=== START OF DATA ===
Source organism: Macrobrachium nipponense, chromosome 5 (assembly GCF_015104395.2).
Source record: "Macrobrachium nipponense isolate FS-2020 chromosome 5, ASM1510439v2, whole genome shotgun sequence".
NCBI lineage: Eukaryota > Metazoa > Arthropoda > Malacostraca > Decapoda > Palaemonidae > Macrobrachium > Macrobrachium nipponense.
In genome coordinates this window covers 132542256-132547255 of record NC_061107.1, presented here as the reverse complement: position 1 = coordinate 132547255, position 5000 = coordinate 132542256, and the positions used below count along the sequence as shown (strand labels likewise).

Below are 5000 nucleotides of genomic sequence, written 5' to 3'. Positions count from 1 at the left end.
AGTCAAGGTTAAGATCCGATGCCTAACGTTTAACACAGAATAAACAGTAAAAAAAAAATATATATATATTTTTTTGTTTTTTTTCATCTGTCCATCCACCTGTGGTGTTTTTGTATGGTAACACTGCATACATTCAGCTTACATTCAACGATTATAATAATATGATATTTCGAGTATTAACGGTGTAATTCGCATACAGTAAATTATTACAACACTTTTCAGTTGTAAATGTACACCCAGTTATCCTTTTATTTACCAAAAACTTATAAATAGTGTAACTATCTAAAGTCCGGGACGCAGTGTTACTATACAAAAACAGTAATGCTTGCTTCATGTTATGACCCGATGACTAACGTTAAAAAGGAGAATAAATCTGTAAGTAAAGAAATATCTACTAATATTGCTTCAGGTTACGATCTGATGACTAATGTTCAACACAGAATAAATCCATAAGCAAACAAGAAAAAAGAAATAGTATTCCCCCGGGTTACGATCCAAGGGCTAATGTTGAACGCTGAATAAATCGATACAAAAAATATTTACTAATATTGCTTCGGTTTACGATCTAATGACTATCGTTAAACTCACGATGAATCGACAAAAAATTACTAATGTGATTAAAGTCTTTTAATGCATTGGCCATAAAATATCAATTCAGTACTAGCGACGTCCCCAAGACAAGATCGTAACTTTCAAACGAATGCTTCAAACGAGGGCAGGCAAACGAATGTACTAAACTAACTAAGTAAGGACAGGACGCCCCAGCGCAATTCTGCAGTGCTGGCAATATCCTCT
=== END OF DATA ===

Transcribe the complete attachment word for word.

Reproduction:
Source organism: Macrobrachium nipponense, chromosome 5 (assembly GCF_015104395.2).
Source record: "Macrobrachium nipponense isolate FS-2020 chromosome 5, ASM1510439v2, whole genome shotgun sequence".
NCBI lineage: Eukaryota > Metazoa > Arthropoda > Malacostraca > Decapoda > Palaemonidae > Macrobrachium > Macrobrachium nipponense.
In genome coordinates this window covers 132542256-132547255 of record NC_061107.1, presented here as the reverse complement: position 1 = coordinate 132547255, position 5000 = coordinate 132542256, and the positions used below count along the sequence as shown (strand labels likewise).

Below are 5000 nucleotides of genomic sequence, written 5' to 3'. Positions count from 1 at the left end.
AGTCAAGGTTAAGATCCGATGCCTAACGTTTAACACAGAATAAACAGTAAAAAAAAAATATATATATATTTTTTTGTTTTTTTTCATCTGTCCATCCACCTGTGGTGTTTTTGTATGGTAACACTGCATACATTCAGCTTACATTCAACGATTATAATAATATGATATTTCGAGTATTAACGGTGTAATTCGCATACAGTAAATTATTACAACACTTTTCAGTTGTAAATGTACACCCAGTTATCCTTTTATTTACCAAAAACTTATAAATAGTGTAACTATCTAAAGTCCGGGACGCAGTGTTACTATACAAAAACAGTAATGCTTGCTTCATGTTATGACCCGATGACTAACGTTAAAAAGGAGAATAAATCTGTAAGTAAAGAAATATCTACTAATATTGCTTCAGGTTACGATCTGATGACTAATGTTCAACACAGAATAAATCCATAAGCAAACAAGAAAAAAGAAATAGTATTCCCCCGGGTTACGATCCAAGGGCTAATGTTGAACGCTGAATAAATCGATACAAAAAATATTTACTAATATTGCTTCGGTTTACGATCTAATGACTATCGTTAAACTCACGATGAATCGACAAAAAATTACTAATGTGATTAAAGTCTTTTAATGCATTGGCCATAAAATATCAATTCAGTACTAGCGACGTCCCCAAGACAAGATCGTAACTTTCAAACGAATGCTTCAAACGAGGGCAGGCAAACGAATGTACTAAACTAACTAAGTAAGGACAGGACGCCCCAGCGCAATTCTGCAGTGCTGGCAATATCCTCT